Many doctors have inquired about the feasibility of selling a practice in today’s economic climate. The correct answer to this question is simply… it depends. After available net income, perhaps the most important factor that will impact your practice’s value is your location. Practice values continue to remain at record levels with many urban areas that are considered “highly desirable” supporting sales ratios ranging between 70% to 80% of last year’s gross receipts.
We do not have indication of this trend slowing, but why?
We do know that the retirement age for general practitioners and specialists has increased to 68.7 years. Recent surveys show, though, that the number of retiring dentists is increasing to over 3K per year. Since the number of dental school graduates per year exceeds 5K, it is quite apparent there is a severe imbalance between potential purchasers and sellers putting weight on the “normal” market.
Add to this the continued desire of many recent graduates to practice in urban and suburban areas. This is a classic example of supply and demand working to affect pricing. The more available purchasers for a single product there are, the higher the value and price.
Also contributing to the high practice value is the growth of corporate and large group practices. There is a great deal of competition for good practices amongst these organizations, reducing available opportunities and therefore often driving practice sale prices higher.
All above considered, if you are looking for maximum practice value for your urban/suburban practice, 2017 may be your year.
Conversely, if your practice is located in a small town or rural area, this increasing/high practice value phenomenon will most likely not be your reality. While net income in rural practices is generally equal to or higher than an urban/suburban practice of similar make-up, finding a willing purchaser can be significantly harder.
On the dental lending front, interest rates will probably rise in 2017. While money itself is still widely available (and currently incredibly inexpensive to obtain), lender requirements relating to acquisition loan underwriting have become more stringent.
In some cases, for practices with higher gross revenues, some banks may require the seller to hold a promissory note for a portion of the sale price, as they want assurances that the purchaser can maintain production levels. In other instances, some lenders require this holdback specifically on acquisitions by recent grads with significant dental education debt. This note can be converted to cash within one to two years after the sale providing the purchaser meets the financial goals set by the banks. This seller “holdback” usually varies between 10% to 20% of the sale price. It should go without saying, but good payment history and satisfactory FICO scores maintained by the purchaser are extremely important.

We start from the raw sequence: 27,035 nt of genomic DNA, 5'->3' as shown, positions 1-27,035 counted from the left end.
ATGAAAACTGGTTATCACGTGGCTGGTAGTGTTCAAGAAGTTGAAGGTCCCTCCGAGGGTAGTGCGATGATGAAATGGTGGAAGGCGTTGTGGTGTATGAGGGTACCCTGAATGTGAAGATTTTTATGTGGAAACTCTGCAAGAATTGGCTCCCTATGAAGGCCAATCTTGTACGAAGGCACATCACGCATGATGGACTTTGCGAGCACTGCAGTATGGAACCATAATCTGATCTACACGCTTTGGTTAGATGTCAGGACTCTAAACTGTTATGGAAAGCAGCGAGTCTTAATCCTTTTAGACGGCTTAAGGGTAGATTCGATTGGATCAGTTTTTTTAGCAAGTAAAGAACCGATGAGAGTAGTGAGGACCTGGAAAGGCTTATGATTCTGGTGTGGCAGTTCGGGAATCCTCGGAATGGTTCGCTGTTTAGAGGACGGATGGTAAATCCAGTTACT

Although only a small portion of all practices can handle this type of transition, we continue to see a trend of increased partnership formation as well as deferred practice sales. This involves recruiting a qualified candidate today and locking them into a future transition. Since many dentists need to continue practicing for financial reasons, offering a partnership for five years with an eventual sale of the remaining partnership interest is becoming more common.
“Locking in” a qualified buyer with short-term employment and then a complete sale appears to be on the increase as well. These deferred sale transitions should require a down payment of at least 10% of the sale price.
Multiple office ownership is also becoming more commonplace. In addition to the Dental Support Organizations (DSO) impacting the dental profession, there is a growing trend of younger, private practitioners desiring ownership of more than one practice. This requires planning, strategy, and excellent business sense. In these cases, maximizing a single practice before adding additional practices becomes vital to a long-term strategy of growth.
For some doctors, your exit strategy may end up being the sale of your “Patient List.” If your practice has been in decline or you’ve been deliberately reducing your schedule, the part-time practice may not be as desirable to or simply cannot be afforded by many. This type of transaction may also be ideal for those multiple practice owners who want to quickly grow a new location, though.
In summary, it’s hard to be totally “on target” with any prediction, however, given our current economic climate, sound financial planning and fiscal management are becoming even more critical, regardless of your short or long-term transition plans.